Other European countries seem open to providing modest support, such as offering to relieve some of Iraq's debts (though why exactly Iraq should be given priority over poorer countries on this matter has never been adequately explained by American officials). Limited developmental and reconstruction aid or aid in training future Iraqi police and technocrats are also possibilities. But no country is eager to send soldiers.

A vast engagement of European forces under the NATO flag also looks improbable – at least without a serious American commitment to real partnership in the development of the alliance. Even Kerry's recent suggestion that a United Nations High Commissioner might be appointed to oversee reconstruction and elections wouldn't modify the situation significantly, unless the Commissioner's mandate included command over U.S. troops in Iraq – something that goes well beyond what even Kerry seems willing to concede.

This is not to say that as president Kerry wouldn't enjoy significant leverage with his European peers. Europeans have not forgotten 9/11. They agree that terrorism is a very serious threat; they've suffered from it for decades and understand it better than most. However, Europeans strongly disagree with the whole notion that invading Iraq was a necessary step in fighting terrorism. They believe, as do a growing number of Americans, that the focus on Iraq and on its delusional dictator has been a severe distraction from the very real dangers that have arisen from the debris of the Cold War: network-based catastrophic terrorism, nuclear and biological weapons proliferation, and the failure of global governanc

on Dec 24, 2004
So your view from this article is that France and Germany are all of Europe and Europe is the only place to get troops. Troops need not come from just Europe, as I would prefer they actually come from other Muslim nations that took part in the first gulf war, but took a pass this time around.
With Bush still in power, the possibility of other nations joining the pathetic "coalition" now formed are zero. He offered them no reason nor incentive to go so they didn't. Bullying will not work on everyone.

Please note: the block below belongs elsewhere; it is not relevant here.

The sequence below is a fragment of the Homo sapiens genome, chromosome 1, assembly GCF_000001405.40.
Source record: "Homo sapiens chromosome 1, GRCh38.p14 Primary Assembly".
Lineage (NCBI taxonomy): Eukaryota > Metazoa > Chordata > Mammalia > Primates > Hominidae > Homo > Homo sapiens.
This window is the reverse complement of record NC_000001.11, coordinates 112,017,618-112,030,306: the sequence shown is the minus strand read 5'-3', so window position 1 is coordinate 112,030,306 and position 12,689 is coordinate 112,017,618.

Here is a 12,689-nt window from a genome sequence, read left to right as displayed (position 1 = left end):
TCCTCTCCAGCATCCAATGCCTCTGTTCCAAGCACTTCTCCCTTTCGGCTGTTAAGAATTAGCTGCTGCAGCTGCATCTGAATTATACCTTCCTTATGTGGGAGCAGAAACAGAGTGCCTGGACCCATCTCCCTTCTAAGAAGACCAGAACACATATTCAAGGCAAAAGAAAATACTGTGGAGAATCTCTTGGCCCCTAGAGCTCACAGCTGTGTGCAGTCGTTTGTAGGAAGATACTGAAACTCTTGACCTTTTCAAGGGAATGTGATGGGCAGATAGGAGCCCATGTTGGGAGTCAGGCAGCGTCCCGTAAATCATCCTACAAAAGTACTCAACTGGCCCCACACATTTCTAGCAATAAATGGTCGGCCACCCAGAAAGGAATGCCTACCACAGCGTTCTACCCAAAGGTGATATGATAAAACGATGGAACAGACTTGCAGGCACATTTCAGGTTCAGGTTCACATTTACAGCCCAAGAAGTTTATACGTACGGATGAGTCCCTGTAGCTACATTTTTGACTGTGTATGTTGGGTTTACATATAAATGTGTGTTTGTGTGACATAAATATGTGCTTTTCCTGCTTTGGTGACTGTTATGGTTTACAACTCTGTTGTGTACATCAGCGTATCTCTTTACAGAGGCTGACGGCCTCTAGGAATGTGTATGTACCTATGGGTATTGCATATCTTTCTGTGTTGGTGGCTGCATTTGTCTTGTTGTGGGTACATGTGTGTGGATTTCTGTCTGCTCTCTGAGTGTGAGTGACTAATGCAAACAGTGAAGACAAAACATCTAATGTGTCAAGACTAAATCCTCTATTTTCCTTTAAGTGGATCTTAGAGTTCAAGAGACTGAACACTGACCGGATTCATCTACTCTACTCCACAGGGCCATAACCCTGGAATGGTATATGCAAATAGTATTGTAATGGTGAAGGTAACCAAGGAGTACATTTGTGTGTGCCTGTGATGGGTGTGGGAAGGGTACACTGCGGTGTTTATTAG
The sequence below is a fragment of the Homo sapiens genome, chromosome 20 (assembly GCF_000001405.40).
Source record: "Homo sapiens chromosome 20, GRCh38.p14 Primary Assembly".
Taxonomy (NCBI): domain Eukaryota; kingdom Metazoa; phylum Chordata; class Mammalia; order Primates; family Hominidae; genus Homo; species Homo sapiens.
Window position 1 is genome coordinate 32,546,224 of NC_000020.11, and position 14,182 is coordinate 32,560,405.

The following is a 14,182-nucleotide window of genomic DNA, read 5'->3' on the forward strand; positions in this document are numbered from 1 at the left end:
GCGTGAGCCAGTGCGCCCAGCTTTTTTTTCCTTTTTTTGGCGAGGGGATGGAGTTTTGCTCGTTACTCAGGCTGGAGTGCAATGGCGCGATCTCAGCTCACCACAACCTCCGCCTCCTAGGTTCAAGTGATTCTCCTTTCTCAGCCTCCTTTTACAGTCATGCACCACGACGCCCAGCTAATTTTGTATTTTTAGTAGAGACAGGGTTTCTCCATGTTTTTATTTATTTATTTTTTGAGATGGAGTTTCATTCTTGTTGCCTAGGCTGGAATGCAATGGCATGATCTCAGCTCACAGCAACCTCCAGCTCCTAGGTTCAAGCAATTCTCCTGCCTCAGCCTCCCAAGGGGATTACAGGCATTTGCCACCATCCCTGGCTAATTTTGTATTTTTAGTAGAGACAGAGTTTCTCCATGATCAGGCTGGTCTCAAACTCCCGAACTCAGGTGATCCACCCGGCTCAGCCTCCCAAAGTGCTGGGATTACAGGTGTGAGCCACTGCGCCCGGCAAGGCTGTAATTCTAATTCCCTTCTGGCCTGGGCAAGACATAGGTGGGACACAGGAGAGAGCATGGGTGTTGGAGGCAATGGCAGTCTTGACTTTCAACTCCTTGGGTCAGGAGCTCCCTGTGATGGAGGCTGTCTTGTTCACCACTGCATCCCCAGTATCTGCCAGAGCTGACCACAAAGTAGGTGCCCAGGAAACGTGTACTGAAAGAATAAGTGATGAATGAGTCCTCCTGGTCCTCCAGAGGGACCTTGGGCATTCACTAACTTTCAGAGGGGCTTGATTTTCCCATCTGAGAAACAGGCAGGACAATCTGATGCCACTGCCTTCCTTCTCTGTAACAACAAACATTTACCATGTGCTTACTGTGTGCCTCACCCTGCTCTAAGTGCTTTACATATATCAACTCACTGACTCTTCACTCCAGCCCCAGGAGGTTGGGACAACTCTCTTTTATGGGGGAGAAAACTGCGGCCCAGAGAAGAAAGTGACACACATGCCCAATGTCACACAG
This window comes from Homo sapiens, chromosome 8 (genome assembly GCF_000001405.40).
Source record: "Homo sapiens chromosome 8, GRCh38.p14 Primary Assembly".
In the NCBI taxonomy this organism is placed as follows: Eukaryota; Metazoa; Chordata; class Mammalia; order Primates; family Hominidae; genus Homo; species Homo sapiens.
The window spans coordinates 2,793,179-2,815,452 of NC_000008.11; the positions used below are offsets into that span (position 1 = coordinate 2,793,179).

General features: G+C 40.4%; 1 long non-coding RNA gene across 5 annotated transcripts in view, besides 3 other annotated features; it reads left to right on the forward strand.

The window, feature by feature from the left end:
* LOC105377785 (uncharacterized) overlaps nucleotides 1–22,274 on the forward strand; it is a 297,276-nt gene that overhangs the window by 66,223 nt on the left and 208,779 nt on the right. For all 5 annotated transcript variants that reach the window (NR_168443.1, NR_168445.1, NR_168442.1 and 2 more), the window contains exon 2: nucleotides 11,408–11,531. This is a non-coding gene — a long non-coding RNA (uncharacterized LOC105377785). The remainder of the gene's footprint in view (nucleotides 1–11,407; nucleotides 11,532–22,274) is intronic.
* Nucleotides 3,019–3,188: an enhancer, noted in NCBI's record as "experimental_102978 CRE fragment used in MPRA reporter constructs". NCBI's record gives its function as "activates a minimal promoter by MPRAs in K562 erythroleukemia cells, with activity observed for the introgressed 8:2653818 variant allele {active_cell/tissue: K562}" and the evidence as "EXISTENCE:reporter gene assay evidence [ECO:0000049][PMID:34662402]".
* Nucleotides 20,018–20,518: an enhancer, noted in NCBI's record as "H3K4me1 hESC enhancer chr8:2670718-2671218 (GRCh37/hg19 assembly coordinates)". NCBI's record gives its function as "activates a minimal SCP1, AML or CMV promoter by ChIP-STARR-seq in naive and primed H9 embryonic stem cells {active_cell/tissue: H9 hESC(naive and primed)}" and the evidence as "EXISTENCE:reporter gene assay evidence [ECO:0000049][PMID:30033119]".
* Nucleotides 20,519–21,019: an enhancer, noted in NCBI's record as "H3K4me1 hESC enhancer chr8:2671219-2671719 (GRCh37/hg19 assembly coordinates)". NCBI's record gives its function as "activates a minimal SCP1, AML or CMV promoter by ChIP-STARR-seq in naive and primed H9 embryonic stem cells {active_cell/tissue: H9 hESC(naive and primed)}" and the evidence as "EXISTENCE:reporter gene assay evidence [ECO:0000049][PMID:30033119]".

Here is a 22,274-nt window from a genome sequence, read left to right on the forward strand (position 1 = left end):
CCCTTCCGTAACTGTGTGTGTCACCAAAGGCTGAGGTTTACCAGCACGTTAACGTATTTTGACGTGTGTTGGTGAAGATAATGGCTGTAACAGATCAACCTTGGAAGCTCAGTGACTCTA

on Dec 24, 2004
With Bush still in power, the possibility of other nations joining the pathetic "coalition" now formed are zero. He offered them no reason nor incentive to go so they didn't. Bullying will not work on everyone

Realities of the world are WW2, aside from the 3 major allied was somewhat lacking in the troop nearly all of are other allies were goverments in exile with little more than a token force able to assit us....

now for current military power...of those who sent troops to might want to do a bit of research since all have a total military force that is smaller than the combined USMC....that also includes france and forces that are there are kept relatively in the safer regions of Iraq..i.e. the british...which handle the peaceful south rather nicely...while the US gets to enjoy the troubled sunni i mean to belittle the members of the coalition for their commitments...not in any way...but many forget this.....on a side not....if we look at afghanistan and the number of international forces might cry as well...but lets remember that afghan was the "good" war in Europes mind..and nato which is supposed to be helping has only managed bout 9,000 troops from a combined military force of over 2 million (excluding US) and germany and france are there....the fact is the world generally doesnt have the will to deploy their militaries on large scale operations like this anymore but the US does...which allows them an excuse.....